As disaster response robots go, the humanoid ATLAS from Boston Dynamics is by far the most advanced. It's also the robot least likely to be trusted by those it attempts to rescue, owing to its similarity in appearance to the titular genocidal robots of the Terminator franchise. As of late, however, ATLAS has appeared a lot less threatening than your average red-eyed time traveler.
As part of DARPA's Robotics Challenge, which will begin trials this December 20th in Florida, DARPA has been furnishing a number of teams with ATLAS units. To prepare for what will assuredly be a rigorous and competitive challenge, the teams have recently been putting their ATLAS units through their paces. It's a process which hasn't exactly fueled much hype about the humanoid robots.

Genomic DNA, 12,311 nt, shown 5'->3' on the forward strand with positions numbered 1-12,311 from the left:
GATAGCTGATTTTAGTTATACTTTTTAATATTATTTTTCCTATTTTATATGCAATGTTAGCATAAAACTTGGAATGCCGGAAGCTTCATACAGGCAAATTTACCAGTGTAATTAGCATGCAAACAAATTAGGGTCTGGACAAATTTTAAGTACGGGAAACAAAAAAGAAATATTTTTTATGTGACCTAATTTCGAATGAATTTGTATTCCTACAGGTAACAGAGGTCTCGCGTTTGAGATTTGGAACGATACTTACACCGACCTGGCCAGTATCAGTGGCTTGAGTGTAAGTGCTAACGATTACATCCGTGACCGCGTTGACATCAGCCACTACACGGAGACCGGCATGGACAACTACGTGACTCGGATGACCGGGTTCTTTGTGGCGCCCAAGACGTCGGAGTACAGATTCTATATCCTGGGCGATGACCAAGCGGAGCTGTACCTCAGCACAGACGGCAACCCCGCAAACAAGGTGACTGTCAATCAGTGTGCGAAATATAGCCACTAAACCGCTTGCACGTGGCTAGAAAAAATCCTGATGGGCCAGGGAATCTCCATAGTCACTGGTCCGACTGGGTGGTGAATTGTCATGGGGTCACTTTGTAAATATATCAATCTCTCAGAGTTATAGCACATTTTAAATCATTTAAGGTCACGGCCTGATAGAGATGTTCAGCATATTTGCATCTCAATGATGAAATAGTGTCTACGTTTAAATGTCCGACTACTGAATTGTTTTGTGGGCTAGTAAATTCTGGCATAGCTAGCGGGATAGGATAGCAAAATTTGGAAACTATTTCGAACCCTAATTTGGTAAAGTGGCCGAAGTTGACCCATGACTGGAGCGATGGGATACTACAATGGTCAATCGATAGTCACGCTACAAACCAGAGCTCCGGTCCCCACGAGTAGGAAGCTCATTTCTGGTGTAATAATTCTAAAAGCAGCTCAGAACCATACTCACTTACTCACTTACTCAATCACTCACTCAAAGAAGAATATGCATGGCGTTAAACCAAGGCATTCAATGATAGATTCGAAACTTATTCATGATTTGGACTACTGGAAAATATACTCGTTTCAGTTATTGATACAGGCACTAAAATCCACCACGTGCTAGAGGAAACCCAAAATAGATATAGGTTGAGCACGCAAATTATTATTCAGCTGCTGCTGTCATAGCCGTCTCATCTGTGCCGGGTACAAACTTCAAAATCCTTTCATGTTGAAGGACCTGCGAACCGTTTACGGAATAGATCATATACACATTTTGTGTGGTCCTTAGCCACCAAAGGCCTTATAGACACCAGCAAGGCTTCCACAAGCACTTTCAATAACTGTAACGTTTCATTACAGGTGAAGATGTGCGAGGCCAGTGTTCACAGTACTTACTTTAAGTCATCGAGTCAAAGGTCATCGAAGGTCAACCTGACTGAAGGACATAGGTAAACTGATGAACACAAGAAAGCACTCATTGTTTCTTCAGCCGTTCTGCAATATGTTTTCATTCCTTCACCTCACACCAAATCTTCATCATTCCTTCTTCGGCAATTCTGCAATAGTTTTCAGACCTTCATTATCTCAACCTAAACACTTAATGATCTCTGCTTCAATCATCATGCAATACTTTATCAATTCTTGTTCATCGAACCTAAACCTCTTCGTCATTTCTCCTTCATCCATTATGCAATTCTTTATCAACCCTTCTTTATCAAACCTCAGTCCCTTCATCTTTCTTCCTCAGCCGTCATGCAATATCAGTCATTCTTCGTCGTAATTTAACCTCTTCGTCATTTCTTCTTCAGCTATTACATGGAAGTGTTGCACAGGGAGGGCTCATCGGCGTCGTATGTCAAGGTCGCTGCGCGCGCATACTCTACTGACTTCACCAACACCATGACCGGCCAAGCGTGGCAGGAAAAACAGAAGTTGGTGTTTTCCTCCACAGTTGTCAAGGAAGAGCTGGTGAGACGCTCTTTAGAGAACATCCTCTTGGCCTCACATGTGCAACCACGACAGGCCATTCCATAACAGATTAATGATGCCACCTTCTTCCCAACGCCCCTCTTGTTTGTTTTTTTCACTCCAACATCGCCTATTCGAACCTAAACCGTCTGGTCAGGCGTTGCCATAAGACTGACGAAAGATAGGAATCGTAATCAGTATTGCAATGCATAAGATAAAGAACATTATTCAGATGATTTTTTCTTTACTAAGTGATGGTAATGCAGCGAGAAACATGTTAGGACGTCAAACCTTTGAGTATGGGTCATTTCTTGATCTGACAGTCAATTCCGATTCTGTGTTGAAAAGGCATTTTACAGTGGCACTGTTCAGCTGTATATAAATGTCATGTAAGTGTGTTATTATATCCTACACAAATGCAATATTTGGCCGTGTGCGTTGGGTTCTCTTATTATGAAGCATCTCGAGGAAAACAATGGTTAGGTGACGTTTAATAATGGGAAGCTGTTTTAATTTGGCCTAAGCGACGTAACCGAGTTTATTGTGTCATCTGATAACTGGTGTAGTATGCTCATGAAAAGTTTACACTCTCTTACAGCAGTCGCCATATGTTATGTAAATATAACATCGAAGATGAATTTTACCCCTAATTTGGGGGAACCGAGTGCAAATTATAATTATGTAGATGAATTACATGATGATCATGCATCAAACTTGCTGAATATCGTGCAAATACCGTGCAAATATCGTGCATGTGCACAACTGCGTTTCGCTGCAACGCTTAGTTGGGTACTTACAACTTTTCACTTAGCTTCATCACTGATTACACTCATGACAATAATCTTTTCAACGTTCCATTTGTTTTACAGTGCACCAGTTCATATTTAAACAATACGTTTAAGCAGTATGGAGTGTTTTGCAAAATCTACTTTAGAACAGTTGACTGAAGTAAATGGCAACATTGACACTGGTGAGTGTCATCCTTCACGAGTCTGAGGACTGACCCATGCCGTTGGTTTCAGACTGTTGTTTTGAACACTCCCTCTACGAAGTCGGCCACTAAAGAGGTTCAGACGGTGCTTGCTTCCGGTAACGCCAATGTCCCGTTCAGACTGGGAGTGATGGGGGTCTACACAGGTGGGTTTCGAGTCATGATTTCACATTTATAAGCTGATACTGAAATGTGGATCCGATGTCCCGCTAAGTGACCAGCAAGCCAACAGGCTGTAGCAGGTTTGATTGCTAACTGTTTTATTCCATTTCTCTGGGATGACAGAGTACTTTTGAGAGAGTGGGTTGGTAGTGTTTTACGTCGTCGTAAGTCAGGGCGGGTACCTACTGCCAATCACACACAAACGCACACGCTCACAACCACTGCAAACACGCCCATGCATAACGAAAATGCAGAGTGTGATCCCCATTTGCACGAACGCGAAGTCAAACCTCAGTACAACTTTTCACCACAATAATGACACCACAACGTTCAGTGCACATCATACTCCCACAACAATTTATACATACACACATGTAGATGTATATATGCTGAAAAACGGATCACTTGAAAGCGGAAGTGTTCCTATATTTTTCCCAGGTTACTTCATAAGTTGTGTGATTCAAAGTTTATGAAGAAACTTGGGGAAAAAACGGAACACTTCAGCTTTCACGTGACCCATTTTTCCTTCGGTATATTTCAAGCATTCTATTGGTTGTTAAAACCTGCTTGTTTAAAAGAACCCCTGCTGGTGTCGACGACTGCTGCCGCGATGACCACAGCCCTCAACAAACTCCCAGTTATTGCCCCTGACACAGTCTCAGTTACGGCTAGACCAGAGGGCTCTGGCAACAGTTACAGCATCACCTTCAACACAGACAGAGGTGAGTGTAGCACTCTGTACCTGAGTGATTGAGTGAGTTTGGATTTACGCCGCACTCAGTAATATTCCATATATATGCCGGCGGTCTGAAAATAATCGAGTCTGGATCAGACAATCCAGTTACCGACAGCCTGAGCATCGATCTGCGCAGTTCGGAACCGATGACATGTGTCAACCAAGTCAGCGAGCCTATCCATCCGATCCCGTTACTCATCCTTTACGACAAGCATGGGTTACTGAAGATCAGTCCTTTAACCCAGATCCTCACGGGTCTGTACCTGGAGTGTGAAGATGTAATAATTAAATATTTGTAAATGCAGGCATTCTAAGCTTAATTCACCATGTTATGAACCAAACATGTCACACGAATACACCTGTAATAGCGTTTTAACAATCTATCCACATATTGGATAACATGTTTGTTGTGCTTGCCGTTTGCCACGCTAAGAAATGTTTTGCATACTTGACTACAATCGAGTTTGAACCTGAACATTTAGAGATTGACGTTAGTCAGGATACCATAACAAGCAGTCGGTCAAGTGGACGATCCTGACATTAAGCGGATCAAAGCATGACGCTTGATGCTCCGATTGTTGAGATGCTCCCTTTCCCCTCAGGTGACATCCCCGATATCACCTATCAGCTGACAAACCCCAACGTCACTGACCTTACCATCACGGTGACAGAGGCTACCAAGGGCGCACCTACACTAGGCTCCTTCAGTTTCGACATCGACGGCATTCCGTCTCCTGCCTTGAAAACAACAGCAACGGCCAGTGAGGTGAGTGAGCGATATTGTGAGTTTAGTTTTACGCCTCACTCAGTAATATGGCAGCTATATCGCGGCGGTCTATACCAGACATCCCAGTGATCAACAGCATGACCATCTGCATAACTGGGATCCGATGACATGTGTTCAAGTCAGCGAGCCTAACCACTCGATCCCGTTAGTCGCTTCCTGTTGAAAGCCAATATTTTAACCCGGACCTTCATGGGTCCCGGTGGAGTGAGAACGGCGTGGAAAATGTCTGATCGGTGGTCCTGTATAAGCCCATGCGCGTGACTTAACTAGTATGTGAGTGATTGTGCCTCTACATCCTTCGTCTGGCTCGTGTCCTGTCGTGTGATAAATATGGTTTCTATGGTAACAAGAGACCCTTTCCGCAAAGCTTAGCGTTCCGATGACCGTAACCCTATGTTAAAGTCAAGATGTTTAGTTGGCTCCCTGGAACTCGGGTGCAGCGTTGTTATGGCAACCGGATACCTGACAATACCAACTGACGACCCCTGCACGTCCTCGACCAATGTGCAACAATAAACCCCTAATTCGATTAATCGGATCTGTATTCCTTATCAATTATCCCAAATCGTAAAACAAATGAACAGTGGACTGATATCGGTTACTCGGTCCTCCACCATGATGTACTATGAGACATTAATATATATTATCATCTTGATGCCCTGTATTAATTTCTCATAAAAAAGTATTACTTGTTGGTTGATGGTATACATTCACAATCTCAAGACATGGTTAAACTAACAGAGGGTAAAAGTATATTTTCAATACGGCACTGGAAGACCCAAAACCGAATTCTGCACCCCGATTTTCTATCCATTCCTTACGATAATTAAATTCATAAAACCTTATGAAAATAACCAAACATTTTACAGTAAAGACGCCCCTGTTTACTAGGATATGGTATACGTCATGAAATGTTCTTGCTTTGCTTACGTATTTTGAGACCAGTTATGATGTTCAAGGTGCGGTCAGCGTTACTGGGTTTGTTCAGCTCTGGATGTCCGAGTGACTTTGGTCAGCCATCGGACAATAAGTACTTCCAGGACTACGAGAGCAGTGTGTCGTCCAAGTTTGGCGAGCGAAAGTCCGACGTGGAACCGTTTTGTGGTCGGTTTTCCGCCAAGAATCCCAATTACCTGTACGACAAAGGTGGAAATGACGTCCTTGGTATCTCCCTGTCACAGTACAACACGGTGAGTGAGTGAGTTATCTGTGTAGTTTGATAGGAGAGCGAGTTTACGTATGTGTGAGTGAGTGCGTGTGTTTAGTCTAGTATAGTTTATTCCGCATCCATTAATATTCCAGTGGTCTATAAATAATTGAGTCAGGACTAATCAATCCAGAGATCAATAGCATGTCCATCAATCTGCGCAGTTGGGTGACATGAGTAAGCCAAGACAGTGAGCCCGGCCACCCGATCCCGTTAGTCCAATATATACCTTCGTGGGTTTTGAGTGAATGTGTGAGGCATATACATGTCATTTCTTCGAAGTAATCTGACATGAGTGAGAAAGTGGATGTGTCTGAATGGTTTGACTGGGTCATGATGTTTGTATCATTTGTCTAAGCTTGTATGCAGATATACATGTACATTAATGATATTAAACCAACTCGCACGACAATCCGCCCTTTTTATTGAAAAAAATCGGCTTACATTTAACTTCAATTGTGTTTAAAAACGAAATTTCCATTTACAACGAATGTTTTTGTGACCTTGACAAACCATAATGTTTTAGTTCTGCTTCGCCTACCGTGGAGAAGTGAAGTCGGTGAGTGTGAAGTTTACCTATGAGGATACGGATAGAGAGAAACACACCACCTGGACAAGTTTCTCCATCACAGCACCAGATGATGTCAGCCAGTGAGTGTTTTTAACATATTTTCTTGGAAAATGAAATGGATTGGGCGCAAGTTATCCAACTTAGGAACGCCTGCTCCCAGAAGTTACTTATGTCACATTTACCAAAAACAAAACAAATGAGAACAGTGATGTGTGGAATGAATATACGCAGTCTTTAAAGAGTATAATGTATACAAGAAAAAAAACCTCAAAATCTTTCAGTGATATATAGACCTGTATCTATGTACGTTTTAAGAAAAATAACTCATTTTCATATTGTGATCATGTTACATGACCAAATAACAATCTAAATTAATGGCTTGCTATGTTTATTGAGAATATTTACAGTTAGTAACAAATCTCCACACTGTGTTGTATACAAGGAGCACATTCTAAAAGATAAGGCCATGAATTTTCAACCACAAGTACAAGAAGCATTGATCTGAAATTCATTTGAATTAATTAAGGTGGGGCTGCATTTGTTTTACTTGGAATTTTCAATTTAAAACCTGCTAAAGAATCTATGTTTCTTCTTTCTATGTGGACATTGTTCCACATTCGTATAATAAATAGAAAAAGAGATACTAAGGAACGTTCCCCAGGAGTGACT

After breaking its ankle during a public demonstration in Hong Kong last month, ATLAS has now been felled again — though this time nothing broke. A Florida-based team from the Institute for Human and Machine Cognition decided to test out some of the redundancies built into ATLAS' design. To do this, the switched off the advanced sensors housed in the robot's head and let it navigate a debris field blind.
For a blind robot, ATLAS did pretty well, navigating much of the jumbled blocks of wood and lengths of rope before finally being laid low by a two-by-four. If the robot's performance improves when the sensors are switched back on, then this December's Robotics Challenge could be quite the spectacle.